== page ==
Spotless sold after shareholder revolt
Monday, April 30, 2012/
Just before 10am this morning industrial services company Spotless (ASX: SPT) announced it had accepted Private Equity Partners’ bid.
“Following extensive discussions with PEP, in particular over the past week, and a detailed assessment of PEP’s proposal, the Spotless board has determined that, under the present circumstances, the scheme is in the best interests of shareholders,” Spotless said in a statement.
The company added that the protracted negotiation and diligence period had potential to negatively impact on shareholders, who wanted to see the issue resolved.
At $2.71 cash per share the price is below the $2.80 minimum Spotless management said was the minimum price it would accept in January.
The board could only hold out for so long. It had rejected a deal from Blackstone for $2.50 a share in May last year and two previous bids from PEP, starting in November.
The agreement reached today will see PEP acquire 100% of the company’s shares, buying out existing investors after Spotless management caved in to pressure for shareholders, many of whom criticised the rejection of Blackstone’s offer and in January threatened a spill of the board if it didn’t allow PEP to conduct due diligence.
No leader wants to be in Spotless chairman Peter Smedley’s position because even if he holds onto his position, it’s likely to be a rocky relationship with the company’s new owners.
So what should company leaders do to avoid being in his shoes? Here are a few ways to keep shareholders on side.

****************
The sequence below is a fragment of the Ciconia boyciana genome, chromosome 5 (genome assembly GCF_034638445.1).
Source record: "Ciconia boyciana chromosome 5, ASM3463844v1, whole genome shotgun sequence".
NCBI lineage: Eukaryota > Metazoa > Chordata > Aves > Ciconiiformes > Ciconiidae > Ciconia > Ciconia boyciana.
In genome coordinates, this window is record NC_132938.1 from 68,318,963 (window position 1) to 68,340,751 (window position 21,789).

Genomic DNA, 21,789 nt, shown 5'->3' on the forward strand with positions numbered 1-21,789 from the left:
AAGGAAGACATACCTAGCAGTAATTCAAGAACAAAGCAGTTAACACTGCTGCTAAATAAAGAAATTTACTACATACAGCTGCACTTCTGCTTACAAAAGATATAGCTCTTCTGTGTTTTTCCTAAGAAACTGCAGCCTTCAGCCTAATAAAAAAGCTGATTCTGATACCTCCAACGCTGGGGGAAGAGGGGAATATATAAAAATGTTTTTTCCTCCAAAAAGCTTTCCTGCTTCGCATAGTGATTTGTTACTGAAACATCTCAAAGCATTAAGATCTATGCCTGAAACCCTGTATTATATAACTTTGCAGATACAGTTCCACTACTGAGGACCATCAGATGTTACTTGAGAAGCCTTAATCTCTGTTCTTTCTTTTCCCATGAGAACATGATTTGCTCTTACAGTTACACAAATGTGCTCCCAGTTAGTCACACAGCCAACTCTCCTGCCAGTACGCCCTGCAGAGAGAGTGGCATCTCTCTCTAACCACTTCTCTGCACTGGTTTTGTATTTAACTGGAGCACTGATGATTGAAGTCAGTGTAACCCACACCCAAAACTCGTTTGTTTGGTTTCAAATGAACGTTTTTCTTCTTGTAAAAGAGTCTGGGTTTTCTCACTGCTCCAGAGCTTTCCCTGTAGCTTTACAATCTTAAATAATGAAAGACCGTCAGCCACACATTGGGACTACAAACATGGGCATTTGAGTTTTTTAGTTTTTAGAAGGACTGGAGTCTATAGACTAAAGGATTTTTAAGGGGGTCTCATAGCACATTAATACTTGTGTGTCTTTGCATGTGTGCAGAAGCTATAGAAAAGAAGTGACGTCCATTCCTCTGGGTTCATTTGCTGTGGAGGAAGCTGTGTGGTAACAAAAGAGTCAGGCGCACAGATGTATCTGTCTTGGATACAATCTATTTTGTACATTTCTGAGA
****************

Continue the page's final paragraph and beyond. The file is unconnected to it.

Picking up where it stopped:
1) Deliver or convince shareholders to wait
Any management which fails to deliver on a company’s promise is likely to face grumblings from shareholders. They want increased share price and dividends – if not now, at least a convincing story about how and when they will get them and why they should wait.
It is that aspect that caused the most trouble for Spotless. Last year Smedley and CEO Joseph Farnik embarked on an expensive modernisation of the company which aimed to integrate its many separate professional services into one business able to leverage its wide offering.
That transformation program is not complete and will likely take another two or three years, and it appears that shareholders were tired of waiting.
2) Think strategically
Simon Marias, managing director Orbis Investment Management, one of the biggest shareholders in Spotless, says company leaders must “be rational” because “stupid” acquisitions are often what drive shareholders off a company’s management.
Too often the focus seems to be on making a company as big as possible rather than on delivering value for shareholders. When companies do things that aren’t in the interests of the company for the long term, they may face dissent.
“Never ever do an acquisition which isn’t clearly in the company’s long-term interest,” he says.
“If you have any doubt whatsoever don’t do it.”
In the Spotless case the acquisition of coathanger business Braiform was widely seen as a strategic blunder and PEP has suggested selling the chronic underperformer and returning cash to shareholders.
3) Buybacks reward loyal shareholders
Marias says if the share price is in a trough companies should look at doing a share buy-back to reward shareholders who’ve stuck with it and giving others a chance to get out.
“Failure to do so makes a mockery of their commitment to value for shareholders,” he says.
And lastly management must provide a clear vision and strategy for the company, one communicated at every juncture because ultimately shareholders want to see a company succeed.
“They just want to see management has the best risks of shareholders at heart,” says Marias.
This is a lesson many company leaders quickly learn once they get the top job.
For example new Apple CEO Steve Cook has dramatically changed his speaking style since he came to head the tech giant, replacing his programming jargon with simple, commonly understood analogies.